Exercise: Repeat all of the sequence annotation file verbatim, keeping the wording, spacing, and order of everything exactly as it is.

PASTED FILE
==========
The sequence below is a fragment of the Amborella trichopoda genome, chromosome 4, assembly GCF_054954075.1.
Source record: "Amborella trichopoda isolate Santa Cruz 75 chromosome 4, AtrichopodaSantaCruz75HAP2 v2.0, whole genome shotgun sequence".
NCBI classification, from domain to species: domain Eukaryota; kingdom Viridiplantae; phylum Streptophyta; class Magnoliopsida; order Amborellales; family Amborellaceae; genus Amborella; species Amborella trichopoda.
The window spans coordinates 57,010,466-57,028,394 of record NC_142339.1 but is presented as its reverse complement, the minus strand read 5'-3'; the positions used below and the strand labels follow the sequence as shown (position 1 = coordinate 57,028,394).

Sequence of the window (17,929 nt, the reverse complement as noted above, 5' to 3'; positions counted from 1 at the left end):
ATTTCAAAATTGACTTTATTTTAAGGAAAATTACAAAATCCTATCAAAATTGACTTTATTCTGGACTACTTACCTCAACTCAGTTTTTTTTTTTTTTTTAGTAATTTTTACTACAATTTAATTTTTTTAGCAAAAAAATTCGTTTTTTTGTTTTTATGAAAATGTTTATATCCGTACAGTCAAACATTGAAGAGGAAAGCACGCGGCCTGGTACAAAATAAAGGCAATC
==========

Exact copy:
The sequence below is a fragment of the Amborella trichopoda genome, chromosome 4, assembly GCF_054954075.1.
Source record: "Amborella trichopoda isolate Santa Cruz 75 chromosome 4, AtrichopodaSantaCruz75HAP2 v2.0, whole genome shotgun sequence".
NCBI classification, from domain to species: domain Eukaryota; kingdom Viridiplantae; phylum Streptophyta; class Magnoliopsida; order Amborellales; family Amborellaceae; genus Amborella; species Amborella trichopoda.
The window spans coordinates 57,010,466-57,028,394 of record NC_142339.1 but is presented as its reverse complement, the minus strand read 5'-3'; the positions used below and the strand labels follow the sequence as shown (position 1 = coordinate 57,028,394).

Sequence of the window (17,929 nt, the reverse complement as noted above, 5' to 3'; positions counted from 1 at the left end):
ATTTCAAAATTGACTTTATTTTAAGGAAAATTACAAAATCCTATCAAAATTGACTTTATTCTGGACTACTTACCTCAACTCAGTTTTTTTTTTTTTTTTAGTAATTTTTACTACAATTTAATTTTTTTAGCAAAAAAATTCGTTTTTTTGTTTTTATGAAAATGTTTATATCCGTACAGTCAAACATTGAAGAGGAAAGCACGCGGCCTGGTACAAAATAAAGGCAATC